What defines a good omni-channel customer experience

An exceptional customer experience is more than the sum of its parts: You need to orchestrate and architect every interaction, across all channels, to create an experience that flows and that keeps customers satisfied and coming back for more.

Through our experience in projects aiming to achieve just that, we have identified 5 key factors to a winning omni-channel customer experience

 

1. CONVENIENCE

Today’s consumers are time-strapped, and this means that convenience is not just a benefit—it is a central principle of a strong customer experience. Customers are lazy. Think how you can save their time , lower their effort to buy from you and make life easier for your customers. As we are all creatures of habit, improving convenience will result in customers coming back for more.

When you think of Amazon, you might think of low prices and big selection. I can name dozens of other companies, both online and brick-and-mortar that do the same thing. Amazon knows it competes with all retailers. So, they broke out of the low price and big selection game with convenience. They want to save time and make life easier for their customers. They created the Amazon Prime program that gets merchandise shipped to you, without shipping charges, in two days or less. They created the Dash button that allows you to purchase merchandise with the simple push of a button. They want to eliminate as many steps as possible from the time a customer is thinking about purchasing a product until that product is delivered. Speed and simplicity is what they are about.

Zalando now picks up returns at your doorstep, no need for the hassle of going to the postal office to send back your returns, enhancing the convenience of buying and building competitive advantage over other online retailers.

 

Today customers expect convenience. They expect to view the same pricing online and offline, they expect to be able to buy online with a few clicks and pick up in-store or buy in-store and get goods delivered to their door. Etc.

 

We see companies investing heavily in convenience however, only a third of companies have operationalized even the basics such as store pickup, cross-channel inventory visibility, and store based fulfillment, return handling etc.

 

2.CONSISTENCY

Remember: you are only as good as your last interaction!

Consistency is vital when building a true omni-channel business,it may not seem sexy, but consistency is the secret ingredient to making customers happy. It is also indispensable to create experiences based on a unified brand presence that consumers can trust. However, it’s difficult to get right and requires top-leadership attention.

 

Customers want to have confidence that you will deliver on your promises every time, not just when it’s convenient. You need to consistently deliver good products and services across your organization, you need to mean what you say and do what you say.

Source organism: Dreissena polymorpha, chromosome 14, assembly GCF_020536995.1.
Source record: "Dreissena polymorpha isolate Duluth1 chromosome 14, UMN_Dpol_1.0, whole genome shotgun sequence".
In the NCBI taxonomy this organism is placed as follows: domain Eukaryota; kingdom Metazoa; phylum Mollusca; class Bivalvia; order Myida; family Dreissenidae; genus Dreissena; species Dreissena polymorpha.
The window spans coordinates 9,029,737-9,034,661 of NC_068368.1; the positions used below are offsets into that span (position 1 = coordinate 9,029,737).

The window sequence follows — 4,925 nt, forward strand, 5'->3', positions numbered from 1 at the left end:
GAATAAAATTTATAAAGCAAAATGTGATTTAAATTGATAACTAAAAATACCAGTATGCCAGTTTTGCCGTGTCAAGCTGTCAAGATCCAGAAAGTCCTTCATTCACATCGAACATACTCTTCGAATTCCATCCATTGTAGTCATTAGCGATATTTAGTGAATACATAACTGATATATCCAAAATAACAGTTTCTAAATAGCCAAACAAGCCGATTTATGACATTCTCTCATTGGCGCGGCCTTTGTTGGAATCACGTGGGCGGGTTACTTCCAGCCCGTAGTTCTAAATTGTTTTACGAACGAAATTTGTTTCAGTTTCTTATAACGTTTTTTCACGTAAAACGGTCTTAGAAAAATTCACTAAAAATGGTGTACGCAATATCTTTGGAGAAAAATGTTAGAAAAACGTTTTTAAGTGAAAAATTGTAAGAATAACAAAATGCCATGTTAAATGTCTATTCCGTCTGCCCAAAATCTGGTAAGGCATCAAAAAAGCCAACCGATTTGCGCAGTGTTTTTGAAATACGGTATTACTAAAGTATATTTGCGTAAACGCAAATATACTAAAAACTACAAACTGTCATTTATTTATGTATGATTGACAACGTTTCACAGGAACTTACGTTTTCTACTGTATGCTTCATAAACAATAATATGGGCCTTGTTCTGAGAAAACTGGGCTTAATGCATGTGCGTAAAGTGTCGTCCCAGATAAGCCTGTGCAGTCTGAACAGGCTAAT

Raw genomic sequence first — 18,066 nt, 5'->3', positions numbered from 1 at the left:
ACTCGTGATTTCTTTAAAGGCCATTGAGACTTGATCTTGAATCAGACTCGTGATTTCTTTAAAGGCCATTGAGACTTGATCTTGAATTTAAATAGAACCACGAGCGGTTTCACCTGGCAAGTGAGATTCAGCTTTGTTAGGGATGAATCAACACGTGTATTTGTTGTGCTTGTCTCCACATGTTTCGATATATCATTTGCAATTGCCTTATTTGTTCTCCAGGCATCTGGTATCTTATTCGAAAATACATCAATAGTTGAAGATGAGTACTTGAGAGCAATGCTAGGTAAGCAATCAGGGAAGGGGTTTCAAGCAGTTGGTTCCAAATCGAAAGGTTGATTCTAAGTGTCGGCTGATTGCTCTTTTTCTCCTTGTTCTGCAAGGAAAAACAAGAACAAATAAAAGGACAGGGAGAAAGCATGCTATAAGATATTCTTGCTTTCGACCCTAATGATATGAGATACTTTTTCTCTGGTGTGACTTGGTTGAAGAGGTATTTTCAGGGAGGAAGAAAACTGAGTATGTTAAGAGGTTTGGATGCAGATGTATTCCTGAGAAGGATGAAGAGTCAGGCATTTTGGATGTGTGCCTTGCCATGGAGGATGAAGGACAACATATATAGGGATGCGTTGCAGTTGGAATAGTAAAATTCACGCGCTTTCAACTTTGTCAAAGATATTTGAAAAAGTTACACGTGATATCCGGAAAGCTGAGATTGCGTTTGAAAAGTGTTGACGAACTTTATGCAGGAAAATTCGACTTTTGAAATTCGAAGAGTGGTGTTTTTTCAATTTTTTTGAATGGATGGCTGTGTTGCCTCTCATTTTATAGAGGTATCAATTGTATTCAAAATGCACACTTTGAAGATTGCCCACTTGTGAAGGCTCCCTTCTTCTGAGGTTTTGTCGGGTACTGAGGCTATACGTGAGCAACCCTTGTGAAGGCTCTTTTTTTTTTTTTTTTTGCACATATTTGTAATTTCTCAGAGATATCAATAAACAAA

Customers expect a product and service offering to be the same across multiple channels, they expected support to be consistent across online, offline, and social touchpoints.

 

Companies largely still operate in silos, which by design introduces friction into the customer journey. Each department often acts as on its own, designing and managing their respective touch-points differently and adhering to deferring standards and metrics thereby causing challenges in ownership, responsibilities, etc.

Customer-facing departments don’t talk to one another. Marketing doesn’t talk to product development. The digital or web support teams talks to customers via a ticketing system. And everyone seems to be bypassing the value of IT.

The traditional customer funnel mindset contributes to the problem. Customer journeys are no longer linear. The steps that are supposed to guide customers through each stage of engagement are distributed across different departments and the people that support them.

 

Building consistency throughout the complete non-linear customer journey means focusing heavily on end-to-end processes, policies, guidelines and re-structuring all teams to be able to collaborate together to provide a consistent experience from sales towards support and IT.

 

3. RELEVANCE

The new consumer expects interactions to be real-time, highly personalized, and tailored to buying preferences, transaction history, and user behaviors. Consumers would share personal details and are comfortable with brands collecting personal data  in the name of creating a personalized customer experience. Data analytics can realy boost the personalized experience. You can use data mining to autonomously tell you which offers to make to which customers with a full explanation as to why . By using predictive analytics, you are able to deliver custom-tailor messages to specifically meet individual needs of your customers.